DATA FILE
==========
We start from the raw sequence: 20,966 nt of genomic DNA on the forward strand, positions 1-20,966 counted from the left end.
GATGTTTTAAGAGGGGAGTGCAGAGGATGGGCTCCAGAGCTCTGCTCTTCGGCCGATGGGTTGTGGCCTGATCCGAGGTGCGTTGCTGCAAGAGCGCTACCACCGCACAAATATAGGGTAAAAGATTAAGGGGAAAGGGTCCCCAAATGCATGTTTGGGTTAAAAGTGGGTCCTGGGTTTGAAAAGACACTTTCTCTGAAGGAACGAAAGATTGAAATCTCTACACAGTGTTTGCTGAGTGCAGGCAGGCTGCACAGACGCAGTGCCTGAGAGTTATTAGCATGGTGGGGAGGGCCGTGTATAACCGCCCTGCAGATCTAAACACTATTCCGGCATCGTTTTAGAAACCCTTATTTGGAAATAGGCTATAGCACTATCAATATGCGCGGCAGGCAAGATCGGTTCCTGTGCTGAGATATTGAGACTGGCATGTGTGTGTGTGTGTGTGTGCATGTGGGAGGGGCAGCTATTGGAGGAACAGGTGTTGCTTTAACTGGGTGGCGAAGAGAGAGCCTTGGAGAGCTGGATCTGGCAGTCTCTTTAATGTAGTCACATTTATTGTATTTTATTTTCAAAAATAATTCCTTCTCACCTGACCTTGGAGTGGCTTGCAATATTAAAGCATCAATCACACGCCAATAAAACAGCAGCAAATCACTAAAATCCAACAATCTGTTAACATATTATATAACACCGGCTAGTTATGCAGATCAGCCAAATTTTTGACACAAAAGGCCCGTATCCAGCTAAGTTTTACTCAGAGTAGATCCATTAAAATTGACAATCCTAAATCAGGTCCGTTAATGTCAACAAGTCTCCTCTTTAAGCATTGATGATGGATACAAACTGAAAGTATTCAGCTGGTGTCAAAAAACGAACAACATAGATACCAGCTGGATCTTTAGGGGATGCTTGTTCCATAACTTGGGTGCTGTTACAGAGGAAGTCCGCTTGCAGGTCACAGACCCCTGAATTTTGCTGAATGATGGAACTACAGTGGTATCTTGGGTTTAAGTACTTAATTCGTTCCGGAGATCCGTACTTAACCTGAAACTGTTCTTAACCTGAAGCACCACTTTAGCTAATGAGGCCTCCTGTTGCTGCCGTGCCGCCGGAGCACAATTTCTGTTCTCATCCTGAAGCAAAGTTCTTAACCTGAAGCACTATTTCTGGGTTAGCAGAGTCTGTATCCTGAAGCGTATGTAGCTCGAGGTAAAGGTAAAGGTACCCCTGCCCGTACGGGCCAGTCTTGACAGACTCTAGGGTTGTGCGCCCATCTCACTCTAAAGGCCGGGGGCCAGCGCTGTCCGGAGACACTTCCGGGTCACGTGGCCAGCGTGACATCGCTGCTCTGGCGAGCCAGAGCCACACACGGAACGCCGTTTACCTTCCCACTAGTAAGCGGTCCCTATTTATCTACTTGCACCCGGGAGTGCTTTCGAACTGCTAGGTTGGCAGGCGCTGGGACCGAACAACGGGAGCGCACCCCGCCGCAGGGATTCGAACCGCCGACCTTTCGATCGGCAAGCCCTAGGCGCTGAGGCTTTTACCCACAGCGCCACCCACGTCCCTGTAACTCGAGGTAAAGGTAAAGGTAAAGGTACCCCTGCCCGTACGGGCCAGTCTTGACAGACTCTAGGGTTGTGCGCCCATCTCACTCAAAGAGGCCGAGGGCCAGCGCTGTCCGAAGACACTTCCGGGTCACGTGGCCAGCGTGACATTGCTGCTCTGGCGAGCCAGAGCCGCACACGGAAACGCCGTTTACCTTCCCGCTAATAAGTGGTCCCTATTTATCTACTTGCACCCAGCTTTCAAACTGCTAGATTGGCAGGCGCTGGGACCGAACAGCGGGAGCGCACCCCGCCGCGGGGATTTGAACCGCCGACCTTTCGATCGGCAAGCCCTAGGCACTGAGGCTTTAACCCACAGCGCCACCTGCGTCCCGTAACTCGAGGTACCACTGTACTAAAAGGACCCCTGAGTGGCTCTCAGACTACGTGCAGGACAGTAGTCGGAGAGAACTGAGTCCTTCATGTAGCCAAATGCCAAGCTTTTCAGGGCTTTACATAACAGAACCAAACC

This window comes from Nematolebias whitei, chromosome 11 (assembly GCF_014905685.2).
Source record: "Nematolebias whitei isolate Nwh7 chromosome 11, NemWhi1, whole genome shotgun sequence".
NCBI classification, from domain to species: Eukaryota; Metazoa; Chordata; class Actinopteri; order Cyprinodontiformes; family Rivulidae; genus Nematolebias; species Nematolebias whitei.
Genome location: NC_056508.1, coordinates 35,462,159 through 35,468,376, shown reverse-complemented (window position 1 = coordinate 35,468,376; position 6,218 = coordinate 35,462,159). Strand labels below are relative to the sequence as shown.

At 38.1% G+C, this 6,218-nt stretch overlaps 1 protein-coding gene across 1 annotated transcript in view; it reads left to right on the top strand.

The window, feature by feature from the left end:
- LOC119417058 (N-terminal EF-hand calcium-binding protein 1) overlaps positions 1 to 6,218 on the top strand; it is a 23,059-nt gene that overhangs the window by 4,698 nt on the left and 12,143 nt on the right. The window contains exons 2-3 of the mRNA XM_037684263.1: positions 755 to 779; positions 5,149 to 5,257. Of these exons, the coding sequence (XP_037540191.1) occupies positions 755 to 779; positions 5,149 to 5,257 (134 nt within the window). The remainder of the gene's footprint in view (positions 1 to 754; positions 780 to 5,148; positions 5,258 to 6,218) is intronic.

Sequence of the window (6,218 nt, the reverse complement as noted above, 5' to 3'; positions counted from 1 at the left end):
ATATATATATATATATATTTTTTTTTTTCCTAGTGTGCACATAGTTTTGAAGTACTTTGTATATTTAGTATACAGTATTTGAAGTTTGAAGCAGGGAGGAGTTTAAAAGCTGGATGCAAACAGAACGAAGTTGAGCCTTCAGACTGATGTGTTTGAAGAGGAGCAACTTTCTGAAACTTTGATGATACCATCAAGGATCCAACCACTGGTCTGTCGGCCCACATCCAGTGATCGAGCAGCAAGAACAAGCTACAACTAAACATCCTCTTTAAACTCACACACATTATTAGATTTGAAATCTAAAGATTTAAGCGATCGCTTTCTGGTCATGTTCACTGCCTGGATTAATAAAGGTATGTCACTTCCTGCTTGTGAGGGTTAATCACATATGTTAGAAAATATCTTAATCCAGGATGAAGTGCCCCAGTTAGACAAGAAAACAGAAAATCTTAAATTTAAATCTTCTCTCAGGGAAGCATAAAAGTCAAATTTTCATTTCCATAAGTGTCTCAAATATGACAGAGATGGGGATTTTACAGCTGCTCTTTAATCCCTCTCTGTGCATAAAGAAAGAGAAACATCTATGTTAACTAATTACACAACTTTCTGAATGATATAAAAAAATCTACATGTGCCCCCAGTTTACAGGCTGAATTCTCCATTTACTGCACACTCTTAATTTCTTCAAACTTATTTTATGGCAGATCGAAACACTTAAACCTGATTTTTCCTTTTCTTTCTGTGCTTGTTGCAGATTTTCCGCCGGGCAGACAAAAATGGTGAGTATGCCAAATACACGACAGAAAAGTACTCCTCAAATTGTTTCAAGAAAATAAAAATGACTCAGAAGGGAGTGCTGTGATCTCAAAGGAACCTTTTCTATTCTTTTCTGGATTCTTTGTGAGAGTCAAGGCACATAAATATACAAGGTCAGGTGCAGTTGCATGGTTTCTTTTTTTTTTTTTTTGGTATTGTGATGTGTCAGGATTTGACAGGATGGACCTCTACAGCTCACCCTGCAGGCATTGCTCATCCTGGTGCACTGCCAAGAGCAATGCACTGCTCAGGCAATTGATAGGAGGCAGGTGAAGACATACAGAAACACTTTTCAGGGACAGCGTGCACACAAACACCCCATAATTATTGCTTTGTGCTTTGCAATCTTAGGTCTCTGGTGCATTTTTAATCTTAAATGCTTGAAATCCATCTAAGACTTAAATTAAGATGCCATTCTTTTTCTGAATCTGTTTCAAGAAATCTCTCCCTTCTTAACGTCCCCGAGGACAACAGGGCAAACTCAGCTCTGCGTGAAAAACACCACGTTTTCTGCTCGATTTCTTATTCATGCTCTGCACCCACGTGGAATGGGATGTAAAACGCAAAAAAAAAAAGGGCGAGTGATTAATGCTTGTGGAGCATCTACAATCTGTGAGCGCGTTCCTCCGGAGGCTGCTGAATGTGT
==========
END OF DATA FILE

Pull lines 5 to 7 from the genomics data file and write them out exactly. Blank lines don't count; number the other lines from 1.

NCBI classification, from domain to species: Eukaryota; Metazoa; Chordata; class Actinopteri; order Cyprinodontiformes; family Rivulidae; genus Nematolebias; species Nematolebias whitei.
Genome location: NC_056508.1, coordinates 35,462,159 through 35,468,376, shown reverse-complemented (window position 1 = coordinate 35,468,376; position 6,218 = coordinate 35,462,159). Strand labels below are relative to the sequence as shown.

At 38.1% G+C, this 6,218-nt stretch overlaps 1 protein-coding gene across 1 annotated transcript in view; it reads left to right on the top strand.